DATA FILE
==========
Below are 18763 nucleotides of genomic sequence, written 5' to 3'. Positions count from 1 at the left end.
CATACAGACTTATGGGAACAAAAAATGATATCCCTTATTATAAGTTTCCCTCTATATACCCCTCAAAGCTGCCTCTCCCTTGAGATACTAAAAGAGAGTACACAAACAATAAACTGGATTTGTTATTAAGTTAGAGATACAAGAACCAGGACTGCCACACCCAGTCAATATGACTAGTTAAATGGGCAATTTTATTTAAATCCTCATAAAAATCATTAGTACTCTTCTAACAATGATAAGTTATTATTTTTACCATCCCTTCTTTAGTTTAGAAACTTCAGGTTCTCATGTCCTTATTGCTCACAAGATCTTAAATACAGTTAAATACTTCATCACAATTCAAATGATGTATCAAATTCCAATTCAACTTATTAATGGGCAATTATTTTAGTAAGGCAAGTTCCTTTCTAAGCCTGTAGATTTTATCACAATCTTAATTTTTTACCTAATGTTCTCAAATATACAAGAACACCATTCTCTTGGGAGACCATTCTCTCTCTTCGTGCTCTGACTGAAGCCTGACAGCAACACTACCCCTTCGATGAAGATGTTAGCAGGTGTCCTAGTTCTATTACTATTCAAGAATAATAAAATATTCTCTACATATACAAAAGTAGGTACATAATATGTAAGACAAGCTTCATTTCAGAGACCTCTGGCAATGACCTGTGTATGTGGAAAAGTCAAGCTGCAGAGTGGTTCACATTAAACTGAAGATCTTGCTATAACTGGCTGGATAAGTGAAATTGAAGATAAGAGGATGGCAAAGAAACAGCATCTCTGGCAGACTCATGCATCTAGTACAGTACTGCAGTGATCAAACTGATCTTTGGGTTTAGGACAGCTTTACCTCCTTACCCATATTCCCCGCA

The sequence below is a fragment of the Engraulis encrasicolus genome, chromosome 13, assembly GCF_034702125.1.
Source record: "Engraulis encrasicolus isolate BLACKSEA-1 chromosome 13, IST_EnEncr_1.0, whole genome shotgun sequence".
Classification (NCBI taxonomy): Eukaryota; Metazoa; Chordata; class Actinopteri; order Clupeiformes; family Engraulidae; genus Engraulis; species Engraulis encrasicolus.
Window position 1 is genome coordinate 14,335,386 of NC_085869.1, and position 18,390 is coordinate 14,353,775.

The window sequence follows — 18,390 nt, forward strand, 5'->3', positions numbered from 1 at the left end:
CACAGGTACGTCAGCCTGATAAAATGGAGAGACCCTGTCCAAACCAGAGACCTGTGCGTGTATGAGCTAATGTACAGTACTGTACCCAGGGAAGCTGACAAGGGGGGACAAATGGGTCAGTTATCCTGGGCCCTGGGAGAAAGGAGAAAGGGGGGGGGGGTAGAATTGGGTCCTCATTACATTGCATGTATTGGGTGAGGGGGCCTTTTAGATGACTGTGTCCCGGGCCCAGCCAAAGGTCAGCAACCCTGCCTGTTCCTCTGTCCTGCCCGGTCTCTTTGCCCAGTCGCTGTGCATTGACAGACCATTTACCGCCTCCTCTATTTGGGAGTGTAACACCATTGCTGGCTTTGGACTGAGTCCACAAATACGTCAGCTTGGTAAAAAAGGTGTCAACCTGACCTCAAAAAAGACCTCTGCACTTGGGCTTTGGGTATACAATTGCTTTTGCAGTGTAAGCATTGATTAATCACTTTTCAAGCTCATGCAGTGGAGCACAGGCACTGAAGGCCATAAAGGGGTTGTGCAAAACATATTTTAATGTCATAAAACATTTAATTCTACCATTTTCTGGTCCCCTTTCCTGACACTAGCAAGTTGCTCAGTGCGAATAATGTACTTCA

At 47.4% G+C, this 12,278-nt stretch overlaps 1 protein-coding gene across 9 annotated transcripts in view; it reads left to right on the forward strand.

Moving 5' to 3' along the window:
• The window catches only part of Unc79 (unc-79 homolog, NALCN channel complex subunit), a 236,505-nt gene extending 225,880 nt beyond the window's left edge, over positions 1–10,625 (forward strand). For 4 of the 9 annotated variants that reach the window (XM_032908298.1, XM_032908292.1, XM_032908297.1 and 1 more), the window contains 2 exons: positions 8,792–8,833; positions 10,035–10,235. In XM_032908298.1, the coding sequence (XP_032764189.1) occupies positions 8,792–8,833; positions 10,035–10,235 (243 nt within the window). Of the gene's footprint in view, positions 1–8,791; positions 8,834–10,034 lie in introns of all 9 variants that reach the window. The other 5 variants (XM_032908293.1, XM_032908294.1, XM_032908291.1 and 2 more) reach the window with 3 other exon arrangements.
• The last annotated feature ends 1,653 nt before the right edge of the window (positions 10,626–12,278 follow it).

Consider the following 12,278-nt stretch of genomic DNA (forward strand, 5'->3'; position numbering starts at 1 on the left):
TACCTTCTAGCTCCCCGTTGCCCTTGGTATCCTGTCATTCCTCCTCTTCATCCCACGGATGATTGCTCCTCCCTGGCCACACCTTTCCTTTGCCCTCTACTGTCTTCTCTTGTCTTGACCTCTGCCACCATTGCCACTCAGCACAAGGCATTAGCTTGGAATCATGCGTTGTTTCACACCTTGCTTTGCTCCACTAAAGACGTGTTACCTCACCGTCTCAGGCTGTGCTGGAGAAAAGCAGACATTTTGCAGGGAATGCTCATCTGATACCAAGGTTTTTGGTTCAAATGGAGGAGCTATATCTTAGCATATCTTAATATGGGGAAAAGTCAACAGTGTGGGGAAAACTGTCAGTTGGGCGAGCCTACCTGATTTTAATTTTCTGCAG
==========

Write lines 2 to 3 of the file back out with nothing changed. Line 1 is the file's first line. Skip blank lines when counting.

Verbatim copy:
CATACAGACTTATGGGAACAAAAAATGATATCCCTTATTATAAGTTTCCCTCTATATACCCCTCAAAGCTGCCTCTCCCTTGAGATACTAAAAGAGAGTACACAAACAATAAACTGGATTTGTTATTAAGTTAGAGATACAAGAACCAGGACTGCCACACCCAGTCAATATGACTAGTTAAATGGGCAATTTTATTTAAATCCTCATAAAAATCATTAGTACTCTTCTAACAATGATAAGTTATTATTTTTACCATCCCTTCTTTAGTTTAGAAACTTCAGGTTCTCATGTCCTTATTGCTCACAAGATCTTAAATACAGTTAAATACTTCATCACAATTCAAATGATGTATCAAATTCCAATTCAACTTATTAATGGGCAATTATTTTAGTAAGGCAAGTTCCTTTCTAAGCCTGTAGATTTTATCACAATCTTAATTTTTTACCTAATGTTCTCAAATATACAAGAACACCATTCTCTTGGGAGACCATTCTCTCTCTTCGTGCTCTGACTGAAGCCTGACAGCAACACTACCCCTTCGATGAAGATGTTAGCAGGTGTCCTAGTTCTATTACTATTCAAGAATAATAAAATATTCTCTACATATACAAAAGTAGGTACATAATATGTAAGACAAGCTTCATTTCAGAGACCTCTGGCAATGACCTGTGTATGTGGAAAAGTCAAGCTGCAGAGTGGTTCACATTAAACTGAAGATCTTGCTATAACTGGCTGGATAAGTGAAATTGAAGATAAGAGGATGGCAAAGAAACAGCATCTCTGGCAGACTCATGCATCTAGTACAGTACTGCAGTGATCAAACTGATCTTTGGGTTTAGGACAGCTTTACCTCCTTACCCATATTCCCCGCA

The sequence below is a fragment of the Engraulis encrasicolus genome, chromosome 13, assembly GCF_034702125.1.